Detroit native brews up a hit with Ellis Island Jamaican sweet tea
Began selling from her car
DETROIT – With every order Nailah Ellis-Brown fills at her bottling plant on Clay Street in Detroit, she is also filling her dreams.
Ellis-Brown’s story is nothing short of incredible.
Born and raised in Detroit, she went from finding herself in a car, writing down her great grandfather’s recipe for hibiscus sweet tea, to scrambling now to fill the orders coming in to re-stock the shelves of Sam’s Clubs in Michigan, Ohio and Indiana.
“I make the only bottled Jamaican sweet tea in the country, and I am the only minority woman owning and operating a beverage facility in the country.” Says Ellis-Brown.
In the beginning, Ellis-Brown had to get the the brew just right. The Jamaican sweet tea was so good, she drove around the city of Detroit with bottles of it on ice, stopping to sell it right out of the trunk of her car.
That led to her walking into a city gas station, asking for shelf space. The owner said yes, and now she was selling tea in a shop.
That led to some tough meetings with Whole Foods executives. Her tea tasted great, but her bottle had her business card taped to it. That was it, no label.
She had to quickly learn how to label her brew with nutritional values, bar tracking codes and more.
She and her tea were becoming a hit.
Whole Foods then called her to ask if they could stock her Ellis Island Tea on their shelves at their Detroit store. It is now the best-selling local beverage at that location.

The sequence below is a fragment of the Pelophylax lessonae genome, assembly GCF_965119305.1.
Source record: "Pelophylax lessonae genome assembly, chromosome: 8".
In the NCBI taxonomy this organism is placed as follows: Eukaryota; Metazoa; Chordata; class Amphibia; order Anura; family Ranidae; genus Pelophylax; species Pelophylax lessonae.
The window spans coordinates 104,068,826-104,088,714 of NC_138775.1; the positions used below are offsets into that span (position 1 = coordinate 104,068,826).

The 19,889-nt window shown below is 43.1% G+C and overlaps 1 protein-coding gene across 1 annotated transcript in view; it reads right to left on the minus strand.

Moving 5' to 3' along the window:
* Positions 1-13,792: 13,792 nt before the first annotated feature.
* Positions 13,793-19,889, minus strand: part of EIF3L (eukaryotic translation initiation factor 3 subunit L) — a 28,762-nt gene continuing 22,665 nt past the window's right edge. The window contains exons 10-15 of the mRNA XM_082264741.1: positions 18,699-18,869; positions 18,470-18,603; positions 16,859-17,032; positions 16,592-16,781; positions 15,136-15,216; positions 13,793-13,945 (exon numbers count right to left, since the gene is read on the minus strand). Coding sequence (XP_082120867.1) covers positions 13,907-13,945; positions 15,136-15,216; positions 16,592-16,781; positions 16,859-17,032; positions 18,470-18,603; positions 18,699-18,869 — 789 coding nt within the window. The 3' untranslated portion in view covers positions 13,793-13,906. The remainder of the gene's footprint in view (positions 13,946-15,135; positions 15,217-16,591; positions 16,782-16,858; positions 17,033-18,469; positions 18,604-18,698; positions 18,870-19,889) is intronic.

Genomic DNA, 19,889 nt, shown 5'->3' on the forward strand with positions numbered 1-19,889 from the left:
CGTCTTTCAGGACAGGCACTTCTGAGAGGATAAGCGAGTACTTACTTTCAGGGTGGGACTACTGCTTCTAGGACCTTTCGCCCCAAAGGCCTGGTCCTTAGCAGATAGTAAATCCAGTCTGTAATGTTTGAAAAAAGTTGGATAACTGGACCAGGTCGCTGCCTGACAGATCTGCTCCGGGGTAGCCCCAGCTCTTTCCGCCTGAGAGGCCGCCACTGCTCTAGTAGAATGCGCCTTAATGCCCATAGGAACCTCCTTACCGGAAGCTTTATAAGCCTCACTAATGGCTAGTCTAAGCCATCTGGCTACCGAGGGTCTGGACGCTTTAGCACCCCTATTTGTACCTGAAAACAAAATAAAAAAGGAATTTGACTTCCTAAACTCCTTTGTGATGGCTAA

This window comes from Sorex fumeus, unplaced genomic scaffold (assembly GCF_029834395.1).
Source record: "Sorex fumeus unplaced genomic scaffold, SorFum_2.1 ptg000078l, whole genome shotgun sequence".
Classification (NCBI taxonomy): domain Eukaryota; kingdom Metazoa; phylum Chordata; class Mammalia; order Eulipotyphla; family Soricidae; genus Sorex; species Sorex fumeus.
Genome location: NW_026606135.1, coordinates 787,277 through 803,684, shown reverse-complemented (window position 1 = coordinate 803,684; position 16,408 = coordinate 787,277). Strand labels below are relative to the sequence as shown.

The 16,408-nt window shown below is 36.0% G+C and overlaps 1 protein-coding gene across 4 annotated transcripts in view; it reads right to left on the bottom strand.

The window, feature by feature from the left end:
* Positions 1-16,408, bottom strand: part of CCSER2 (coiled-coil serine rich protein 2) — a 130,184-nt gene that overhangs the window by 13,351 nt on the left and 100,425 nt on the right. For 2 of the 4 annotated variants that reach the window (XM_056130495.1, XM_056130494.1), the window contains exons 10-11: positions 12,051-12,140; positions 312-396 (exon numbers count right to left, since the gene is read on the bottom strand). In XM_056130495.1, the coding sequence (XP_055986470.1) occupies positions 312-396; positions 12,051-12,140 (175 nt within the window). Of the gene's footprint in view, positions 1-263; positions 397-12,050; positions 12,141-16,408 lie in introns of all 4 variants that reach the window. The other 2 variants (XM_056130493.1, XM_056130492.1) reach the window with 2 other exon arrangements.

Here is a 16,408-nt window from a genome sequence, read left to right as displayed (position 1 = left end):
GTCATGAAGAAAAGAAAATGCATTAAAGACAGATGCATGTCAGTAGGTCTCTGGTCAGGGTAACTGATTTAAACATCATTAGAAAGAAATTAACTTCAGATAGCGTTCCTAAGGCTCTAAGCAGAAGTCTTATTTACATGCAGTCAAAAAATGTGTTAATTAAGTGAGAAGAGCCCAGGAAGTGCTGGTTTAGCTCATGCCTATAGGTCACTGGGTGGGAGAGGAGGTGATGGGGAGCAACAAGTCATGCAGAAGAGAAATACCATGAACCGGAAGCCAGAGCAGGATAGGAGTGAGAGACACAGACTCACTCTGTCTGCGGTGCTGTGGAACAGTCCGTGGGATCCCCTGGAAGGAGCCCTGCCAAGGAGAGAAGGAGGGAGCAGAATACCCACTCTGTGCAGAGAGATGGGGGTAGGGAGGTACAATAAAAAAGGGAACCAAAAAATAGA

Next came a mention in Forbes “30 under 30” manufacturing stars and then a call from MSNBC.
A show wanted to give Nailah’s business a make-over to help her grow.
Walmart then flew Ellis-Brown in for a meeting.
“Once they took that first sip, it was hook, line and sinker," she said.
Walmart signed Ellis Island Tea to an exclusive deal, stocking half gallon bottles of the tea at their Midwest stores.
The key question now is, can she keep up with production?
“I’ve already hired 15 people and I need more. I want to keep everything right here in Detroit. I want to hire Detroiters, this is hard work, and we are going to keep it all going right here,” Ellis-Brown says.
Now, Walmart and MSNBC are partnering to find more small businesses just like Ellis Island Tea, and Ellis-Brown wants to send them as many Detroit small business people as she possibly can.
It’s remarkable that Ellis-Brown’s great grandfather immigrated here from Jamaica through Ellis Island with a tea recipe that he famously said was “to be told and not sold.” Ellis-Brown’s father told her the recipe and right here in Detroit, she is making the tea and selling it like crazy.
For more information about the tea, click here.
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